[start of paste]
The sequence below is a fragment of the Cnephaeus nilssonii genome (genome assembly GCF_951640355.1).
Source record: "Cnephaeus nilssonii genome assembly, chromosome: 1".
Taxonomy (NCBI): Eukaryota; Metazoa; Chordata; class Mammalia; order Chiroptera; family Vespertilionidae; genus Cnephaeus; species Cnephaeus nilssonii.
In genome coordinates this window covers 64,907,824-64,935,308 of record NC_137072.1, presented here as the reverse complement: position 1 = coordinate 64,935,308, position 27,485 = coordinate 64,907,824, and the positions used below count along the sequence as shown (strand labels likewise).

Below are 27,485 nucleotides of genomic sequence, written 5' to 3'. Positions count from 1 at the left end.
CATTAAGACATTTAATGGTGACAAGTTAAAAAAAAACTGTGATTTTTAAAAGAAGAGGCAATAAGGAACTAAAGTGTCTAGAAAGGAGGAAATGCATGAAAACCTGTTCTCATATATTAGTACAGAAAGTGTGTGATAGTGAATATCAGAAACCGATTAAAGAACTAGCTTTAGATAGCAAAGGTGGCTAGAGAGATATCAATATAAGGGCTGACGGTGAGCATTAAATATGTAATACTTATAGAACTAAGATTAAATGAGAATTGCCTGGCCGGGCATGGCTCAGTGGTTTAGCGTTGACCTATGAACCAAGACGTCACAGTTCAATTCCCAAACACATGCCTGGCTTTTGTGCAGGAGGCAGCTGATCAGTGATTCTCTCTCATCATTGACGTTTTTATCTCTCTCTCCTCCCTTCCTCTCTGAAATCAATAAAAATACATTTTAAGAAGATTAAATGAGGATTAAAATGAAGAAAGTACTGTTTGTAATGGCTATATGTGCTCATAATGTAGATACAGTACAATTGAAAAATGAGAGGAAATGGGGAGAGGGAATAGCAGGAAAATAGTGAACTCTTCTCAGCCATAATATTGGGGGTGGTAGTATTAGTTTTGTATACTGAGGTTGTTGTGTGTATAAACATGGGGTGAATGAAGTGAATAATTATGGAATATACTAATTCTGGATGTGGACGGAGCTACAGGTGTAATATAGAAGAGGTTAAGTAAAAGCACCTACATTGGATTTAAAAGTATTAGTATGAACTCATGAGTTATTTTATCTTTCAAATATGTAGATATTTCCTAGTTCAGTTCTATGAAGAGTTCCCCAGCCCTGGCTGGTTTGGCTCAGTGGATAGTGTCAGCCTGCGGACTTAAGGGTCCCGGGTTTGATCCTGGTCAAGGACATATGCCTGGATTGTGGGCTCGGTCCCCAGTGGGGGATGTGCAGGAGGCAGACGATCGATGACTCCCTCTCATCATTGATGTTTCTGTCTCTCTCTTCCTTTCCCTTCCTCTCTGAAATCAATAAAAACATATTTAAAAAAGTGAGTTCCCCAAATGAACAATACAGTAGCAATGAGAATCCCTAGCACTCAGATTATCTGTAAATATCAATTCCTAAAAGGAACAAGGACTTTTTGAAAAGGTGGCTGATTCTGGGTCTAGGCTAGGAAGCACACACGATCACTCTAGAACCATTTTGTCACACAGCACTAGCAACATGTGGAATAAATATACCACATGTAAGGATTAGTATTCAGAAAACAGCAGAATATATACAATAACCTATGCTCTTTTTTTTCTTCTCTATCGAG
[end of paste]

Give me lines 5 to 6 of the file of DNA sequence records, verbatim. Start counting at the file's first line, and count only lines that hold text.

Below are 27,485 nucleotides of genomic sequence, written 5' to 3'. Positions count from 1 at the left end.
CATTAAGACATTTAATGGTGACAAGTTAAAAAAAAACTGTGATTTTTAAAAGAAGAGGCAATAAGGAACTAAAGTGTCTAGAAAGGAGGAAATGCATGAAAACCTGTTCTCATATATTAGTACAGAAAGTGTGTGATAGTGAATATCAGAAACCGATTAAAGAACTAGCTTTAGATAGCAAAGGTGGCTAGAGAGATATCAATATAAGGGCTGACGGTGAGCATTAAATATGTAATACTTATAGAACTAAGATTAAATGAGAATTGCCTGGCCGGGCATGGCTCAGTGGTTTAGCGTTGACCTATGAACCAAGACGTCACAGTTCAATTCCCAAACACATGCCTGGCTTTTGTGCAGGAGGCAGCTGATCAGTGATTCTCTCTCATCATTGACGTTTTTATCTCTCTCTCCTCCCTTCCTCTCTGAAATCAATAAAAATACATTTTAAGAAGATTAAATGAGGATTAAAATGAAGAAAGTACTGTTTGTAATGGCTATATGTGCTCATAATGTAGATACAGTACAATTGAAAAATGAGAGGAAATGGGGAGAGGGAATAGCAGGAAAATAGTGAACTCTTCTCAGCCATAATATTGGGGGTGGTAGTATTAGTTTTGTATACTGAGGTTGTTGTGTGTATAAACATGGGGTGAATGAAGTGAATAATTATGGAATATACTAATTCTGGATGTGGACGGAGCTACAGGTGTAATATAGAAGAGGTTAAGTAAAAGCACCTACATTGGATTTAAAAGTATTAGTATGAACTCATGAGTTATTTTATCTTTCAAATATGTAGATATTTCCTAGTTCAGTTCTATGAAGAGTTCCCCAGCCCTGGCTGGTTTGGCTCAGTGGATAGTGTCAGCCTGCGGACTTAAGGGTCCCGGGTTTGATCCTGGTCAAGGACATATGCCTGGATTGTGGGCTCGGTCCCCAGTGGGGGATGTGCAGGAGGCAGACGATCGATGACTCCCTCTCATCATTGATGTTTCTGTCTCTCTCTTCCTTTCCCTTCCTCTCTGAAATCAATAAAAACATATTTAAAAAAGTGAGTTCCCCAAATGAACAATACAGTAGCAATGAGAATCCCTAGCACTCAGATTATCTGTAAATATCAATTCCTAAAAGGAACAAGGACTTTTTGAAAAGGTGGCTGATTCTGGGTCTAGGCTAGGAAGCACACACGATCACTCTAGAACCATTTTGTCACACAGCACTAGCAACATGTGGAATAAATATACCACATGTAAGGATTAGTATTCAGAAAACAGCAGAATATATACAATAACCTATGCTCTTTTTTTTCTTCTCTATCGAG